Greek Police Spray Migrants and Refugees With Fire Extinguishers During Unrest on Kos

There were chaotic scenes on the Greek island of Kos on Tuesday as overwhelmed authorities wielding batons used fire extinguishers to spray around 1,500 refugees and migrants who were queueing to register their names to get immigration papers, according to AP. Fights also broke out among the migrants.

Syrians gathered in a sports stadium at a makeshift immigration office could be heard chanting, "We want papers, we want to eat." One Syrian woman told AP: '"I don't have money, please, help me. I want to go, I don't want to stay in Greece, I want to go to Europe. I am Syrian. Syrians (have) bigger problems!"

Kos mayor Giorgos Kiritsis told the Greek ANA news agency there was "a risk of bloodshed if the situation degenerates" further. Island leaders have begun chartering boats to ship the migrants and refugees to the mainland, according to the Times.

Last Friday, the UN High Commission for Refugees (UNHCR) described the refugee crisis on the Greek islands of Kos, Chios and Lesbos as "total chaos," due to inadequate accommodation, water and sanitation. Around 100 to 500 people per day are landing on Kos, a Greek coast guard official told Reuters.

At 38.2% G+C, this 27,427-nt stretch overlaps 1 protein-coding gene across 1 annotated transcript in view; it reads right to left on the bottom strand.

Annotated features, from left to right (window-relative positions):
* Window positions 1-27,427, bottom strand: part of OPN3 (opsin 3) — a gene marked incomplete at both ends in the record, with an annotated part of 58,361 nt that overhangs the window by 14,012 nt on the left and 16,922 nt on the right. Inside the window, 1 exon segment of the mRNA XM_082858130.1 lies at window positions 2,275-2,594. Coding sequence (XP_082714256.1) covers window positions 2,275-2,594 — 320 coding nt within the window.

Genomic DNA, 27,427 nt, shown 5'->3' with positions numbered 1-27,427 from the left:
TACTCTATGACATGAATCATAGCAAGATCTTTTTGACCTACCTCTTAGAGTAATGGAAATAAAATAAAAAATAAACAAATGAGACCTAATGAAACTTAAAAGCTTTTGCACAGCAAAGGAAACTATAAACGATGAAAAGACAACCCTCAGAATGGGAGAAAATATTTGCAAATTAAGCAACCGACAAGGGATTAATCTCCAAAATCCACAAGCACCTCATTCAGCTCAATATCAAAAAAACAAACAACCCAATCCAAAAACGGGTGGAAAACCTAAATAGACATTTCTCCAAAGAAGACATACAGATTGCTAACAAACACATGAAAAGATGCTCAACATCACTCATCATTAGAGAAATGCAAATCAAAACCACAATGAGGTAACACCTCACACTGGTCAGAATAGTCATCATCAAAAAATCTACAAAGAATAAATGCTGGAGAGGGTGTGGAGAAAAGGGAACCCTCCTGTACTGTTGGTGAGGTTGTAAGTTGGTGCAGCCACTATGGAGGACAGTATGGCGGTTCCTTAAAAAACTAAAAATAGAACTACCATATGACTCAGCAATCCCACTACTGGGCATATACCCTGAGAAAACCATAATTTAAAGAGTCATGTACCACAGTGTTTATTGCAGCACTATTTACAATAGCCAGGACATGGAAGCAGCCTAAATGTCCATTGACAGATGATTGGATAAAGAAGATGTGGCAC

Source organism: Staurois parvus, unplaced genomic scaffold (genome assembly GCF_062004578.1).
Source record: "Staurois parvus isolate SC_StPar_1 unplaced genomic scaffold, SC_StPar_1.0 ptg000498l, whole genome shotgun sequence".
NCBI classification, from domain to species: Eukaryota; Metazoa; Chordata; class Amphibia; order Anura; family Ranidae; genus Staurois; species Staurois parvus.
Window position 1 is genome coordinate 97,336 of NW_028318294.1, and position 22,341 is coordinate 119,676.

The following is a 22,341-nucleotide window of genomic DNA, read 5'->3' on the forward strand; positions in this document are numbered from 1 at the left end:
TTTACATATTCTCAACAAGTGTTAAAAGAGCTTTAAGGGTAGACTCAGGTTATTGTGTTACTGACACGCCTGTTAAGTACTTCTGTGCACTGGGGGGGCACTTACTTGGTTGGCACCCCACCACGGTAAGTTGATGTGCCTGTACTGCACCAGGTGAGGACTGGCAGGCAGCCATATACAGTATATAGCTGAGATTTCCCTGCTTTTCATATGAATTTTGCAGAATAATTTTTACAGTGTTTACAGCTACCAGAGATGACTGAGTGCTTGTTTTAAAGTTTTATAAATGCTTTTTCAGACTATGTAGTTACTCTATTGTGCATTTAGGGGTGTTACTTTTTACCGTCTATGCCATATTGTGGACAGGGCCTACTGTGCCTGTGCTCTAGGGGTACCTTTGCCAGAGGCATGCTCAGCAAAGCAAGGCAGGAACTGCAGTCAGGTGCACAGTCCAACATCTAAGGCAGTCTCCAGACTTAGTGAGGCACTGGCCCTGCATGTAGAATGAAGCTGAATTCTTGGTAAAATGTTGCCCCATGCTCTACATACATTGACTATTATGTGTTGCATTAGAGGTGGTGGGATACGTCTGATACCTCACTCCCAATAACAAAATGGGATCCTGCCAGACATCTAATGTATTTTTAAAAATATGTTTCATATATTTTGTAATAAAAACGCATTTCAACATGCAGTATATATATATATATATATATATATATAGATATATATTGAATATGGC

Around 50,000 people arrived in Greece in July, according to the UNHCR, while some 124,000 refugees and migrants have arrived by sea this year, mainly to the islands of Lesvos, Chios, Kos, Samos and Leros. This represents an increase of over 750 percent compared to the same period in 2014.

A video emerged earlier on Tuesday appearing to show a Greek policeman on the island hitting a man while brandishing a knife. The footage, which appears to show the policeman roughly pushing a group of migrants crowding outside a local authority building before he slaps one man across the face, was captured by an Associated Press correspondent on Monday.

#Greek cop brandishes knife and slaps terrified #Pakistanis and #Syrians as they wait for papers. Welcome to #Kos

— Dalton Bennett (@DDaltonBennett) August 10, 2015

The policeman has since been suspended, and the Hellenic Police Headquarters have ordered an inquiry into the incident, according to Al Jazeera.

The policeman appears to use the knife to gesture to the crowds where they should be standing, although there is confusion as to who the knife belongs to and what sort of knife it is.

@Diakogiannis @nikosft Here is another shot. Looks like a combat knife to me. No?

— Dalton Bennett (@DDaltonBennett) August 10, 2015

The local coastguard said it had rescued 329 people in seven separate incidents off the coast of Lesbos and Kos in the 24 hours from Monday morning, according to AP.

The majority of those coming to Greece are from Syria, Afghanistan, and Iraq, arriving at the Greek islands on perilous rubber dinghies. In July, Syrians accounted for 70 percent of arrivals. "Many are in need of urgent medical assistance, water, food, shelter and information. All are exhausted," said a statement released by the UNHCR. According to the UN, more than 4 million Syrians have fled the war in that country and are designated as refugees.